Something about the ancient political and geographical relations of Syria can be gleaned from Egyptian sources, especially in connexion with the campaigns of Tethmosis (Thothmes) III.
One of the best known of these representations is that carved on the memorial stone placed by Tethmosis (Thothmes) IV.
- The decipherment of the inscriptions of the XVIIIth Theban Dynasty led, before the middle of the 19th century, to the discovery of the important part played in the Syrian campaigns of Tethmosis (Thothmes) III.
Some of the earliest documents which we possess are dated by the year in which some noticeable event took place, as in contract-tablets of the age of Sargon of Agade 1 To avoid any possibility of overstating the case, it is necessary to refer here to the fact that Tethmosis (Thothmes) III.
(1448-1420 B.C., Breasted; 1449-1423, Petrie), the successor of Thothmes, and more time would be allowed for the events between the Exodus and the time of David (c. moo), which, if the date given above be correct, have been thought to be unduly compressed (see Orr in the Expositor, March 1897, p. 161 ff.); but there are difficulties attaching to this view, and it has not been adopted generally by scholars.
The tribute of the Asi, Rutennu, Khita, Assaru, &c., to Thothmes III.
Philostratus calls a Hierapolis, i 1 apxaIa Nivos but it must not be confounded with the Egyptian NI-y, Assur-bani-pal NI, the frontier city to the east of Egypt's greatest extension, where Tethmosis (Thothmes) III.
I, see Bible: Chronology) place the former about the time of Tethmosis (Thothmes) III., and suppose that the hostile Habiri (Khabiri) who 1 There is a lacuna between the oldest traditions in Genesis and those in Exodus: the latter beginning simply "and there arose a new king over Egypt which knew not Joseph."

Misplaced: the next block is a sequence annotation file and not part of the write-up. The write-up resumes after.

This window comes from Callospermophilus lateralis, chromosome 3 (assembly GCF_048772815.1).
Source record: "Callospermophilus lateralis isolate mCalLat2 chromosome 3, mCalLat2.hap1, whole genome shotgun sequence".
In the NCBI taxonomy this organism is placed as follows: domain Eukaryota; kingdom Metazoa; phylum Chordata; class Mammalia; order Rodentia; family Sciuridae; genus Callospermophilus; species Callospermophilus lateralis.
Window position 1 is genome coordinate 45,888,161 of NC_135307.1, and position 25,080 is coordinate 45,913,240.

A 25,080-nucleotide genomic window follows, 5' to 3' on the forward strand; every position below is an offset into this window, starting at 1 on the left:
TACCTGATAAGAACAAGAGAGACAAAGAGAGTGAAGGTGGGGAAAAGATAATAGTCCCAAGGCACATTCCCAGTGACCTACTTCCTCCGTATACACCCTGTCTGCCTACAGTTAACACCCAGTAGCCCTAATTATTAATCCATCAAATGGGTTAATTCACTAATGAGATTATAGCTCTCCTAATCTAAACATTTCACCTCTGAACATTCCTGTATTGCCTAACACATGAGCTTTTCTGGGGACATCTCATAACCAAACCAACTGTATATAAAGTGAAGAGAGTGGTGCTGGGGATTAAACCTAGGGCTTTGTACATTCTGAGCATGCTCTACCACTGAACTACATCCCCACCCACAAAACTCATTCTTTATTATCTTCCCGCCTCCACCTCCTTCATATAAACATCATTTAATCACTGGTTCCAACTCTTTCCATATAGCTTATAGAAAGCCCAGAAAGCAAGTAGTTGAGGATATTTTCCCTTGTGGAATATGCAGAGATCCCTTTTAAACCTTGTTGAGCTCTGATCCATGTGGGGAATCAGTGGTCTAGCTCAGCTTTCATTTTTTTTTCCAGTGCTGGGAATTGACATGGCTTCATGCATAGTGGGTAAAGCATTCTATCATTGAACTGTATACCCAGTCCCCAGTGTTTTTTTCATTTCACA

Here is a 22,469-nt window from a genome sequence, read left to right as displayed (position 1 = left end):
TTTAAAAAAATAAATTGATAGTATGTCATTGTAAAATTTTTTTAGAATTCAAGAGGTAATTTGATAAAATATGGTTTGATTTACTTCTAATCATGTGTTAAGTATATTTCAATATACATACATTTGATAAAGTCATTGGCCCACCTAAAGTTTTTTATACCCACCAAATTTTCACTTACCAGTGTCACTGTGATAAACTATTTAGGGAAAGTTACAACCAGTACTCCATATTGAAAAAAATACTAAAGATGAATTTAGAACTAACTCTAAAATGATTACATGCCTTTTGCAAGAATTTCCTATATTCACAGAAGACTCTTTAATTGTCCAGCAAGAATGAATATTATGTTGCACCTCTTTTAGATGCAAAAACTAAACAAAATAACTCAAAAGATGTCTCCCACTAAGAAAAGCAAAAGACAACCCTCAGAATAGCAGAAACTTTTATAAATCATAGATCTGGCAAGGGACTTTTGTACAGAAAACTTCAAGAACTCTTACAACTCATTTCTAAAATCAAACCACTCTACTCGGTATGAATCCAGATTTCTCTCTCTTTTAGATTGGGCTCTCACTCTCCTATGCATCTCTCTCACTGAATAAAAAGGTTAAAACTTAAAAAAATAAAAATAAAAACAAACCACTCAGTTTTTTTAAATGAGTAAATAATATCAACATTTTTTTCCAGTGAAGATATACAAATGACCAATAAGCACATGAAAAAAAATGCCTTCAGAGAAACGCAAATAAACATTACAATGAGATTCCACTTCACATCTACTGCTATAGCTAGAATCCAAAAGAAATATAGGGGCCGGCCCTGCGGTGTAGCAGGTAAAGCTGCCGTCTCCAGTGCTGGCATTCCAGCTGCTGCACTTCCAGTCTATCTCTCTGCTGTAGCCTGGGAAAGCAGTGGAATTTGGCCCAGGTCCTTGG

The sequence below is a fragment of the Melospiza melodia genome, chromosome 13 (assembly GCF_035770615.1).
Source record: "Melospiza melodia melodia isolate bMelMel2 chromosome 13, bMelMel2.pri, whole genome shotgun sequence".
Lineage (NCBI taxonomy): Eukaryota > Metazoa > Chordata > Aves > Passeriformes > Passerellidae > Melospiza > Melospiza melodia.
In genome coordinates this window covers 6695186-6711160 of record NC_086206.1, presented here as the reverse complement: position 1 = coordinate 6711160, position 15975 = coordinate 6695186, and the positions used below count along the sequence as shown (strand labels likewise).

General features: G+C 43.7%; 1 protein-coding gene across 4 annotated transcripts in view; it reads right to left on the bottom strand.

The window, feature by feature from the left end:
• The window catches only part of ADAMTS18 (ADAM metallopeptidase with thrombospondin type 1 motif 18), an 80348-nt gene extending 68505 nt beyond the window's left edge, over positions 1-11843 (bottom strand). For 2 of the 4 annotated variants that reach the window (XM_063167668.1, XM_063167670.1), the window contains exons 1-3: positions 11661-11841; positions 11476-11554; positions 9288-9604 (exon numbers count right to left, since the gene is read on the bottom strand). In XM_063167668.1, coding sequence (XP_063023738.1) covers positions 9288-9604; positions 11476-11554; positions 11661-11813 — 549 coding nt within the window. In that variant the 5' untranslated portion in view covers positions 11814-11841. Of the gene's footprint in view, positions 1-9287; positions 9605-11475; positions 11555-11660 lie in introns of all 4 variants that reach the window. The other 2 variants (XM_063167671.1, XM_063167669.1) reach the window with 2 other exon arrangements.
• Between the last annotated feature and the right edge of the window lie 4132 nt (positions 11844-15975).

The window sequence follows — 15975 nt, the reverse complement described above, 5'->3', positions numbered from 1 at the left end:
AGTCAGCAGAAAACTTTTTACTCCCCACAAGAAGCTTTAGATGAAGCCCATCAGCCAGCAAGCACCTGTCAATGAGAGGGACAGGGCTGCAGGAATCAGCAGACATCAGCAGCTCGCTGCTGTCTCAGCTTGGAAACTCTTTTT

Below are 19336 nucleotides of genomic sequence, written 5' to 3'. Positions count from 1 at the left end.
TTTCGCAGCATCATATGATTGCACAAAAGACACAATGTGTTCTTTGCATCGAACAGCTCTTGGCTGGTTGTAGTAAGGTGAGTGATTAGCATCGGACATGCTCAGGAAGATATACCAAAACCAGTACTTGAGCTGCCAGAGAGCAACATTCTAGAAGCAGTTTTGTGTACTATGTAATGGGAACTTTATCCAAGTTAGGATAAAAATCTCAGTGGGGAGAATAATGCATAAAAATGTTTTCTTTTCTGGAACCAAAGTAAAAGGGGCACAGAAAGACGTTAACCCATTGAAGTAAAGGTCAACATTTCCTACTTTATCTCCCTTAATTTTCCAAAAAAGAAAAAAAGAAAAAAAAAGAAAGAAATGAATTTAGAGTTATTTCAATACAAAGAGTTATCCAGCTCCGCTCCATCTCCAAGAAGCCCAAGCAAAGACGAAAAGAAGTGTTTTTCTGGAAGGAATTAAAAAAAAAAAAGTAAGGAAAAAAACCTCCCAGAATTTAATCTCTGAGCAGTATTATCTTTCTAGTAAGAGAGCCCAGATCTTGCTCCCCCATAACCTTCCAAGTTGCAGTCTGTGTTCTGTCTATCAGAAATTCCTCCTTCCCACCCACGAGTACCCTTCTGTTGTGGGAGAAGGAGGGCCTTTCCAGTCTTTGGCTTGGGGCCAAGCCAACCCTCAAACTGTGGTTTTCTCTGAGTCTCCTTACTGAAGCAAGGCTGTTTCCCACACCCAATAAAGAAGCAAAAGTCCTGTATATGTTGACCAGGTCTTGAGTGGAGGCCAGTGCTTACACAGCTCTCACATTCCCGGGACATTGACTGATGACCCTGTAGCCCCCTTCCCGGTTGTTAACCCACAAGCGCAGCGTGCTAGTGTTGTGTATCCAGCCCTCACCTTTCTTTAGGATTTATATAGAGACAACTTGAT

They include colossal figures of Aesculapius and Bacchus, and the lower half of a seated Egyptian divinity in black basalt, bearing the cartouche of Tethmosis (Thothmes) I.
Whether the campaign of Thothmes (Tethmosis) I.
To the Euphrates produced any lasting results is doubtful; it was Thothmes III.
Of iron which had absorbed some carbon from the coals with which it had been made, and had been quenched in water from a red heat; that an iron tool has been found embedded in the ancient pyramid of Kephron (probably as early as 3500 B.C.); that iron metallurgy had advanced at the time of Tethmosis (Thothmes) III.
The XVIIIth dynasty began with a large chapel of Amasis (Ahmosi, Aahmes) I., and then Tethmosis (Thothmes, Tahutmes) III.
It is in this third stage that Cyprus first appears in history, under the name Asi, as a conquest of Tethmosis (Thothmes) III.
Of great antiquity, it is probably to be identified with the Aak of the tribute-lists of Tethmosis (Thothmes) III.